Everywhere these days, folks are talking about big data. (Apparently, even machines are talking amongst themselves using big data in an ecosystem called the Internet of Things.) Last week, Chairwoman Ramirez spoke about the privacy implications of the big data revolution, and specifically, about the FTC’s law enforcement efforts to protect consumer privacy from the risks associated with the collection and use of consumer data.
Recently, I was asked to discuss how competition law views big data, and relatedly, how privacy concerns might affect competition analysis. In an article entitled “Big Data in a Competition Environment,” I described how the agency has applied competition analysis over the years to examine the ways that firms compete using data as a product, an input, or a tool for making competitively significant decisions. Big data may be a hot topic, but the use of data by businesses is not that new, and the FTC has applied standard competition analysis to data markets for many years.
Broadly speaking, mergers involving competing data providers can present interesting, but not different, issues for competition analysis. For instance, market definition must account both for the dynamic nature of data, which must be updated and verified to retain its value, as well as the way that firms use data to compete. In some markets, data is the product—for instance, in the case of a database. In other markets, data is a key input, and firms compete to provide customized verification, analytics, or reporting to sophisticated customers.
Similarly, entry conditions may be affected when incumbents have significant advantages over newcomers. For instance, the data involved may be publicly available, but existing firms may have developed sophisticated analytic techniques or gained a reputation for reliability that makes it difficult for new entrants or fringe competitors to challenge established competitors. In other cases, the data is not publicly available, and incumbents have a significant head start collecting and verifying data so that it would be difficult, costly, and time-consuming for a new firm to match the offerings of existing firms. Sometimes, the databases serve as a platform for buyers and sellers to meet, in markets where network effects can be difficult to overcome.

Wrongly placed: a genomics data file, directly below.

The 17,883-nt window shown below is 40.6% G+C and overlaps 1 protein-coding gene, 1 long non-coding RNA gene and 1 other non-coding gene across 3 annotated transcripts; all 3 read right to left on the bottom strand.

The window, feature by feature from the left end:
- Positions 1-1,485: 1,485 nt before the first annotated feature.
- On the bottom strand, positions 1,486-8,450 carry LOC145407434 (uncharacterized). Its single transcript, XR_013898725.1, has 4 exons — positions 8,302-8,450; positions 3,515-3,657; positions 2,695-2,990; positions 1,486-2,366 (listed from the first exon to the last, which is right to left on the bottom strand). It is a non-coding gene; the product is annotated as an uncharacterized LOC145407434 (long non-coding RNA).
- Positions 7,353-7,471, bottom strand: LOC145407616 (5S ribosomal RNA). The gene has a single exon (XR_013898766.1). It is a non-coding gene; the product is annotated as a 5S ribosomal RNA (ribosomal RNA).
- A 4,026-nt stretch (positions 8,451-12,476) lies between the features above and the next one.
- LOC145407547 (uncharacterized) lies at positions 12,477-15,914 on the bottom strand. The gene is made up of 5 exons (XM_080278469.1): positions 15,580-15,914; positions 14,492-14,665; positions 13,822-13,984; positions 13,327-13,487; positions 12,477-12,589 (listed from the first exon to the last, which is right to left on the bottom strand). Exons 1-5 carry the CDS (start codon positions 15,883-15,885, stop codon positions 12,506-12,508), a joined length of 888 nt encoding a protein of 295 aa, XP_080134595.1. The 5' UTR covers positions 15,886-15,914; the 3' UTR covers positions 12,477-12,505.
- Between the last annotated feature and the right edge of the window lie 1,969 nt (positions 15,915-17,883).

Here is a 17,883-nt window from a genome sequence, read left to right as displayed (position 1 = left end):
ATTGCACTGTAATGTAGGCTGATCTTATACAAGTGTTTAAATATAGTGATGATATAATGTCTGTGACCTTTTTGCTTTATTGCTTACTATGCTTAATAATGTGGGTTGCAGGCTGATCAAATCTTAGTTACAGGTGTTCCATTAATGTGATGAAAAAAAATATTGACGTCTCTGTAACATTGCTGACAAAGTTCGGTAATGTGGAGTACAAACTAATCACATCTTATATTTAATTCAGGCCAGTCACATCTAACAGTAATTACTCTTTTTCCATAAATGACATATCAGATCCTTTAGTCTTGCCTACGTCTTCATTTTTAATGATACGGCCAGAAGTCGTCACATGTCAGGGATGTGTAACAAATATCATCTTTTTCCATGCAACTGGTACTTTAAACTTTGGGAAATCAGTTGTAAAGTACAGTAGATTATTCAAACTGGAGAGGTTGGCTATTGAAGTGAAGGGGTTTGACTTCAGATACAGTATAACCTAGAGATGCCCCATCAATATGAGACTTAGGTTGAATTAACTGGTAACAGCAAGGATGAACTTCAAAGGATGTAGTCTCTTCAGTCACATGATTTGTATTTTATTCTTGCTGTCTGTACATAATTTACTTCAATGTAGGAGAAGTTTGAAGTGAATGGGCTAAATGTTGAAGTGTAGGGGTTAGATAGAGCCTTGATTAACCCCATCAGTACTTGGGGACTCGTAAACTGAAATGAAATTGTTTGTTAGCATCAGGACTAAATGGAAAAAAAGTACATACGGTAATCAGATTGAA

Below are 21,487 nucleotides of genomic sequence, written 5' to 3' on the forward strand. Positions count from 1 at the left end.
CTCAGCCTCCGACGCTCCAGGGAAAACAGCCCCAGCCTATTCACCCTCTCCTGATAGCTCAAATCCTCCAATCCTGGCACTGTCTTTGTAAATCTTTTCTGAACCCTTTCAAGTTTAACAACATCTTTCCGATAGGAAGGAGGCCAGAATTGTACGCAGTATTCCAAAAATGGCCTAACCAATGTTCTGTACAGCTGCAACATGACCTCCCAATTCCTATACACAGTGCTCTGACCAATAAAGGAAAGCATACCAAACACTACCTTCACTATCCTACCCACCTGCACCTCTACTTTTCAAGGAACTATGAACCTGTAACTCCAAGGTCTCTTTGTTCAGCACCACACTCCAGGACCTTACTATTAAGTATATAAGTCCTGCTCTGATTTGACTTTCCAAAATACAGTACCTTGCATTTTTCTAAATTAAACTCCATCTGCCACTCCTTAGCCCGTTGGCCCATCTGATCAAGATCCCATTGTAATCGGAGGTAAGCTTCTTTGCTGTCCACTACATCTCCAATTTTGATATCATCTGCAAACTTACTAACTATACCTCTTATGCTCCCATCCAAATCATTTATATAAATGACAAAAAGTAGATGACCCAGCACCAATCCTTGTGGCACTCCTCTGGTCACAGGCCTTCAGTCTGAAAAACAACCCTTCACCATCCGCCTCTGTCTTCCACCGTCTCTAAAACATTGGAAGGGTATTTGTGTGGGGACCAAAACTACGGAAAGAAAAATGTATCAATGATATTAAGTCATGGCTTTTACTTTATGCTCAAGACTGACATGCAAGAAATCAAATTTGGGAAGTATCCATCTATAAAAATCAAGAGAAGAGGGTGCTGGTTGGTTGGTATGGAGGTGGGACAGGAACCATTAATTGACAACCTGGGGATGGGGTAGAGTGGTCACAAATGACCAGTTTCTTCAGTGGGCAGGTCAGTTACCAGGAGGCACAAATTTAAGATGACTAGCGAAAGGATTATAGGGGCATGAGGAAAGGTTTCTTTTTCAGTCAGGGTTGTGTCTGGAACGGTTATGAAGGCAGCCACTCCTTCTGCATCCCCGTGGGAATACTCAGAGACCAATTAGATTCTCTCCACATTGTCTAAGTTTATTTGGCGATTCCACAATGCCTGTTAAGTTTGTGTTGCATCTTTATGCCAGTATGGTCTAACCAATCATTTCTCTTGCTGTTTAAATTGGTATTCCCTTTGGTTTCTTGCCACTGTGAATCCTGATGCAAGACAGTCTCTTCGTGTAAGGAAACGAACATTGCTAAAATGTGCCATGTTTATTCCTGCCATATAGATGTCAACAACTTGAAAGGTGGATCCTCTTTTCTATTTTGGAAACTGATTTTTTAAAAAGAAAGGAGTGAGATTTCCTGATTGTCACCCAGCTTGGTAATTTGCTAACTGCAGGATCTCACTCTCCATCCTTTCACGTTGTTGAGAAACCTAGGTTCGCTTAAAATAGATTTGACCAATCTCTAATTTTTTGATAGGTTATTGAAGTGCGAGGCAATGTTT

Finally, the depth and scope of incumbents’ data stores may have implications for innovation—or, more precisely, how new or existing firms can access and use data to develop new products.
What is new is the explosion in the collection and use of data about consumers, from their shopping habits to their sensitive health information. As more firms have extensive stores of consumer data, the work of the Bureau of Competition and the work of the Bureau of Consumer Protection may converge – where a particular set of facts may raise both competition and consumer protection issues. On the competition side, the decisions firms make about consumer privacy can lead to a form of non-price competition, and the FTC has explicitly recognized that privacy can be a non-price dimension of competition. Although the FTC has yet to challenge a merger on the basis of a reduction in non-price competition over privacy protections, the cases the FTC has brought involving data markets clearly lay the foundation for that potential case.
Nonetheless, any potential competition concerns would be distinct from the obligations either firm has to safeguard consumer privacy: Take a look at “Mergers and privacy promises,” a blog post on BCP’s Business Center, to learn how to comply with consumer protection standards post-merger.